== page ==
Rake v. Wade

PETITIONER:Rake et al.
RESPONDENT:Wade
LOCATION:Red Pearl Saloon

DOCKET NO.: 92-621
DECIDED BY: Rehnquist Court (1991-1993)
LOWER COURT: United States Court of Appeals for the Tenth Circuit

CITATION: 508 US 464 (1993)
ARGUED: Mar 22, 1993
DECIDED: Jun 07, 1993

ADVOCATES:
David A. Carpenter – for petitioners
David W. Carpenter – on behalf of the Petitioners
Lawrence A.G. Johnson – on behalf of the Respondent
Ronald J. Mann – as amicus curiae, supporting the Respondent

Facts of the case

Question

Audio Transcription for Oral Argument – March 22, 1993 in Rake v. Wade

William H. Rehnquist:

We’ll hear argument now in No. 92-621, Donald Neal Rake v. William J. Rade… Wade, pardon me.

Mr. Carpenter.

David W. Carpenter:

Thank you, Mr. Chief Justice, and may it please the Court:

The Tenth Circuit in this matter has just plainly missed the mark.

They have adopted a case of this term… or this Court, the Ron Pair case, United States v. Ron Pair Enterprises Inc., which only superficially bears any relationship to the facts framed here.

But having committed that mistake, the Tenth Circuit has compounded that error by misreading the Ron Pair decision so as to require the petitioners to pay interest not only on an arrearage in a Chapter 13 plan, bankruptcy plan, but also with respect to fees, costs, and other charges.

And that is found in the final paragraph of the Tenth Circuit opinion.

The Ron Pair decision of this Court specifically holds, by reason of its grammatical construction, that interest is to be paid only upon the allowed secured claim, and is grammatically separated from the contractually required fees, costs, and other charges.

So in any event, and I… the brief of the respondent and also the Government failed to rebut this point.

The Tenth Circuit court of appeals must be reversed, at least for the purpose of correcting this issue.

Otherwise, we believe that the Ron Pair decision does not even apply to the facts framed in a Chapter 13 cure scenario.

First, the case of Ron Pair dealt exclusively with whether or not there was a distinction between a consensual versus a nonconsensual lien on an oversecured claim, and if that distinction made any difference with regard to paying interest as required under section 506(b) under a Chapter 11 plan of reorganization.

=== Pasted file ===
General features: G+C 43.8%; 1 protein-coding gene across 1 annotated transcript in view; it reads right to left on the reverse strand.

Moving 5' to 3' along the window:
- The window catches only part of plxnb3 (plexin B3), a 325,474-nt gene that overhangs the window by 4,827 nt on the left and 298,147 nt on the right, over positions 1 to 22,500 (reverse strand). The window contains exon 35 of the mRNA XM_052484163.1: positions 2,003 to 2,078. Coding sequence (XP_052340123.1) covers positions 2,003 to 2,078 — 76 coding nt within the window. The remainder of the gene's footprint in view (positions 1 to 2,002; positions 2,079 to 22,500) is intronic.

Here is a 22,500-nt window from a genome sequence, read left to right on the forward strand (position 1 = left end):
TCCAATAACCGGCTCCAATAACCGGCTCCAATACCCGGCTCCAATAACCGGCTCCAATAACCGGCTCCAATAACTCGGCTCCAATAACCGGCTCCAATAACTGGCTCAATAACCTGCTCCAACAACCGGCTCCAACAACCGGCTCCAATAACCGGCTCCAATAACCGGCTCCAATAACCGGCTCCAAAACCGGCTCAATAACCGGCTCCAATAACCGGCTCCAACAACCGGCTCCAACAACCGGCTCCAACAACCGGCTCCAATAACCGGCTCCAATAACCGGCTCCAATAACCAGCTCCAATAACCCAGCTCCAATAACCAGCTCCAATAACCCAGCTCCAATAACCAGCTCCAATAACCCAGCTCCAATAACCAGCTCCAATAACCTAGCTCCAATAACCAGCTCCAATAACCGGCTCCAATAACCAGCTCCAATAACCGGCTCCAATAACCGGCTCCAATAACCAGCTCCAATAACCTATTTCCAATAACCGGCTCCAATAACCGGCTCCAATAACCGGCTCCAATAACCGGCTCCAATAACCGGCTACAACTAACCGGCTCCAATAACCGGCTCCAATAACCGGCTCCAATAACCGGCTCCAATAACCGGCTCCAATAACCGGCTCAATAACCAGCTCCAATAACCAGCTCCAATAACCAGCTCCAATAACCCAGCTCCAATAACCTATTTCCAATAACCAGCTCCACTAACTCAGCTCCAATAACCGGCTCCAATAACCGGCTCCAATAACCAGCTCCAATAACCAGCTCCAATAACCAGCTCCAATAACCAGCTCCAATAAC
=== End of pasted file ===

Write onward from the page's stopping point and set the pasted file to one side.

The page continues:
Secondly, Ron Pair did not involve the specific framework of Chapter 13.

It is a Chapter 11 proceeding, and there are certain statutory limitations in Chapter 13, specifically section 1322(b)(2), that are inapplicable in every Chapter 11 proceeding.

Third, Ron Pair did not involve a long-term debt, as that term is… is not employed, but intended under Chapter 13.

Byron R. White:

Are you to talk about the statutory provisions?

David W. Carpenter:

Yes, Justice White, as I am.

This… the statutory provision, section 506(b), requires that where a claim is oversecured the allowed secured claim must be paid interest and must also be paid its contractually provided for fees, costs, and other charges.

We feel that section 506(b), however, does not apply in the cure scenario found under Chapter 13, specifically section 1322(b)(5).

William H. Rehnquist:

In the what scenario?

I didn’t get what adjective you used.

David W. Carpenter:

I’m sorry.

A cure scenario where a debtor in a Chapter 13 proceeding has fallen delinquent in home mortgage payments and desires to cure that arrearage, or cure that default.

Under section 1322(b)(5), the Code provides that he may… he or she may do so, and maintain regular payments.

That is the upshot of 1322(b)(5).

That particular paragraph applies only to what I have termed long-term debts; that is to say, a debt whose normal maturity date would not come to pass until completion of all Chapter 13 plan payments.

Byron R. White:

In what… and you rely on 1322(b)(2).

David W. Carpenter:

I rely on 1322(b)(2), yes, Justice White.

I also rely on 1322(b)(3) and (b)(5).

Byron R. White:

Well, you say… you say that 1322(b)(2) prohibits modification of the terms of the mortgage.

David W. Carpenter:

It prohibits plan modification, Justice White.

It does not prohibit Code modification of the home mortgage.

And by home mortgage I, of course, refer to a… an allowed secured claim that is secured solely by real property which constitutes the debtors principal residence.

Byron R. White:

Well, by extending the time for payments you certainly are… are modifying the terms of the mortgage, aren’t you?

David W. Carpenter:

No, Justice White.

Byron R. White:

The plan… the plan provides for extended payments, doesn’t it?

David W. Carpenter:

The plan provides that in order to effect a cure–

Byron R. White:

Uh-hum.